As a result I wound up in a fog… It seems to be colloidal and viscous. It coated all of the windows. Because of the fog’s resistance I began to lose altitude. I couldn’t see the sun, but the fog glowed red in its direction. After half an hour I came out in a large, open space. It was almost round, a few hundred meters across. At that point I noticed a change in the Ocean. The waves disappeared. The surface became almost transparent with clouded patches. Yellow sludge gathered beneath it. It rose up in thin strips and sparkled like glass. Then it began to seethe, boil and harden. It loomed like molasses. This sludge or slime gathered into large lumps and slowly formed different shapes. I was being drawn into the fog, so I had to struggle against this for some time. When I looked down again, I saw a sort of a garden. I saw shrubs, hedge, acacia trees, little paths. Everything was made from the same substance… They were all made of plaster, but life-sized. Then everything began to crack and break. Yellow sludge poured out of the fissures. Everything began boiling even harder and foam appeared.
After this report, he shows a film to the audience and all we can see is a vast scarcely illuminated ocean which seems to be moving of its own volition, and then, a surface resembling bluish scorched earth surrounded with fog. We can also see sludge, which looks like some kind of mozaic composed of units of mudlike mass, but in fact, all of them are conjoined forming a moving composite. What does this all mean? Anri, the pilot was accused of having hallucinations, provoked by the Ocean. It seems that this hallucinations point to the nature of Solaris, it is a chaotic composite made of sludge, resembling slime, which boils, moves, in one word it is a living thing.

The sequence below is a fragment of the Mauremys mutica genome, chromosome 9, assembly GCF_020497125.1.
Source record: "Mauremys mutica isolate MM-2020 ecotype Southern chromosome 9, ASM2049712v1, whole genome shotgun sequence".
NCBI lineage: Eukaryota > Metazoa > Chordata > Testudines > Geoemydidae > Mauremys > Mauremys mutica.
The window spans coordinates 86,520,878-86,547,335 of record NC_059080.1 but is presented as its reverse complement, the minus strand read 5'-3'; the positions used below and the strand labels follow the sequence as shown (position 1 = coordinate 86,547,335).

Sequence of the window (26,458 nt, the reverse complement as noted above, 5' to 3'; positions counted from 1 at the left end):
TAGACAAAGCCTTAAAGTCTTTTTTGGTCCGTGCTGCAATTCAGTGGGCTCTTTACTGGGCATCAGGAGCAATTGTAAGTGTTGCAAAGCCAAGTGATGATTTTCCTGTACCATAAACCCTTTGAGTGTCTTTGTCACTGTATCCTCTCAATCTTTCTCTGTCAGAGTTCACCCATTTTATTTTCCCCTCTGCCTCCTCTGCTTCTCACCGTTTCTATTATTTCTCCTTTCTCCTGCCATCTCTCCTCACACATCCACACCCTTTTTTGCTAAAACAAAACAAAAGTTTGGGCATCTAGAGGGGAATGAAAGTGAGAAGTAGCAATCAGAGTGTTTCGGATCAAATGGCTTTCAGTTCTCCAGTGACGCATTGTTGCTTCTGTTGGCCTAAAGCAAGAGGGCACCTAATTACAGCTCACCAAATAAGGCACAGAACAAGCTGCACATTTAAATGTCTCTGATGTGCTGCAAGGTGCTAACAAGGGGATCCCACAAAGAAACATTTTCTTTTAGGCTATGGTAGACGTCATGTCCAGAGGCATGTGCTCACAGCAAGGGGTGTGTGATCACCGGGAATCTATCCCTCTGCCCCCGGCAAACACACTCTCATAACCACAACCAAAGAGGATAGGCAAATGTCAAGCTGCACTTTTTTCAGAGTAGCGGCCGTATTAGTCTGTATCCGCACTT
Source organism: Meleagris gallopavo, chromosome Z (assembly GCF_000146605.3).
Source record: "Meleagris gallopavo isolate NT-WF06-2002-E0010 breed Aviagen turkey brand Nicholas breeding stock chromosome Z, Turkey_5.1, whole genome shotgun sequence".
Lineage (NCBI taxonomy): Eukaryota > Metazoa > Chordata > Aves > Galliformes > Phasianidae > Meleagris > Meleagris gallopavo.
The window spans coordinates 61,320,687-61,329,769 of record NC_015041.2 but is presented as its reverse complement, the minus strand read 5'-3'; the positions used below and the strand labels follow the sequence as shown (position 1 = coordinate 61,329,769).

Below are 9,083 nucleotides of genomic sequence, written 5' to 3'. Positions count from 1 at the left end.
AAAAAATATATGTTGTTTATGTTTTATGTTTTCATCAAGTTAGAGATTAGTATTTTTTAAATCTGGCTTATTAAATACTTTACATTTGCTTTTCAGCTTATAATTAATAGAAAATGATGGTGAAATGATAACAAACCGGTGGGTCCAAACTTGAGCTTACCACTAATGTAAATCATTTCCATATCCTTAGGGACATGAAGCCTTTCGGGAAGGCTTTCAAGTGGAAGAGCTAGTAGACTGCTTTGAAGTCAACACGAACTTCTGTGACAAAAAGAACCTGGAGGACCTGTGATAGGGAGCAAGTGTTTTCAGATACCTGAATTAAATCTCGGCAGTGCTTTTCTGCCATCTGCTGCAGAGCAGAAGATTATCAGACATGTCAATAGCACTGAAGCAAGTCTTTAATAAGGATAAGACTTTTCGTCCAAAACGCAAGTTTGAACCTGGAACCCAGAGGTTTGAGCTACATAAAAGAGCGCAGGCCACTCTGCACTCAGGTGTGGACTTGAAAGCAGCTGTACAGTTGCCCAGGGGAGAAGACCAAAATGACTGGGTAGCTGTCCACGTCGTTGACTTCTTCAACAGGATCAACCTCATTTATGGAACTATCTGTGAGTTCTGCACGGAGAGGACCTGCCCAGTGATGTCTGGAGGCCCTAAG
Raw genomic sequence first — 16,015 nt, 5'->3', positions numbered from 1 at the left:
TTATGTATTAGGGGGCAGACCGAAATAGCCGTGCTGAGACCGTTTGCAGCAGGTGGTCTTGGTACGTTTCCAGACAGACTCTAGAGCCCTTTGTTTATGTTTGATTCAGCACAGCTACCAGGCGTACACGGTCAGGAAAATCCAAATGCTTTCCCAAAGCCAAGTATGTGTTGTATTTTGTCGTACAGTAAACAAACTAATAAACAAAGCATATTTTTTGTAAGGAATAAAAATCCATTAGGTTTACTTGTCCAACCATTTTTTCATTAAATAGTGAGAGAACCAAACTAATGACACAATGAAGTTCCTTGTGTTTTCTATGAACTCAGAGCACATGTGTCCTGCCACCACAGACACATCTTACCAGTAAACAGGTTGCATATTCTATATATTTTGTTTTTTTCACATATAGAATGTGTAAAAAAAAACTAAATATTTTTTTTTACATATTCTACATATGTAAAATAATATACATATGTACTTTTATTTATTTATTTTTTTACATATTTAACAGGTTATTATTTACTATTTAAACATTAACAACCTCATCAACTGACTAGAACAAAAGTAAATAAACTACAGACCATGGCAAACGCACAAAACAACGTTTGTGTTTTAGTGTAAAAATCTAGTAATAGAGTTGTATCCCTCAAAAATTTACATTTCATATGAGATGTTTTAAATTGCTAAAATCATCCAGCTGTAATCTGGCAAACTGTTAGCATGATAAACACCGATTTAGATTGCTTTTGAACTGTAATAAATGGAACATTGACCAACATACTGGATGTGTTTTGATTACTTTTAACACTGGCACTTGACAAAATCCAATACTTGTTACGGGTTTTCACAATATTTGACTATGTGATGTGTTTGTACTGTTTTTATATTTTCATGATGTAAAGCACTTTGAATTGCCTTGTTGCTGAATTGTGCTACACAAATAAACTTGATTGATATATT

A living thing characterized by a huge amount of open, desolate space, which seems to be populated with vegetation only as result of a foreign contact. This kind of unending, moving, restless unpopulated space, which resembles something familiar to us only when we invade it, possesses a strange feeling of unwelcomeness, hostility even, but as it is shown in a video, it is also a place characterized by restless melancholy, erupting and boiling only to return to its original state of quiet contemplation. Solaris felt invaded, so it reacted by creating a 4 meters tall child to scare off Berton.
The reason why it drove the inhabitants of the space station insane, I believe, is because it felt threatened; similarly to a mind which rests in quiet contemplation and is suddenly awoken from its calmness with barbarous noise, coming from outside. The melancholy of Solaris is a “melancholy of a desolate empire”, invaded by those who waned to assault its contemplative melancholy and thus provoked a violent eruption, creating foam, pouring yellow sludge. Desolate empires create melancholy in its inhabitants, so perhaps it is not strange that the Soviet bloc gave us another SF film similar to Solyaris, Na srebrnym globie, created by the Polish director Andrzej Zulawski. This film came out in 1988, a few years before the collapse of the Soviet Union. Zulawski’s film is similar to the behavior of the planet Solaris, it erupts when provoked.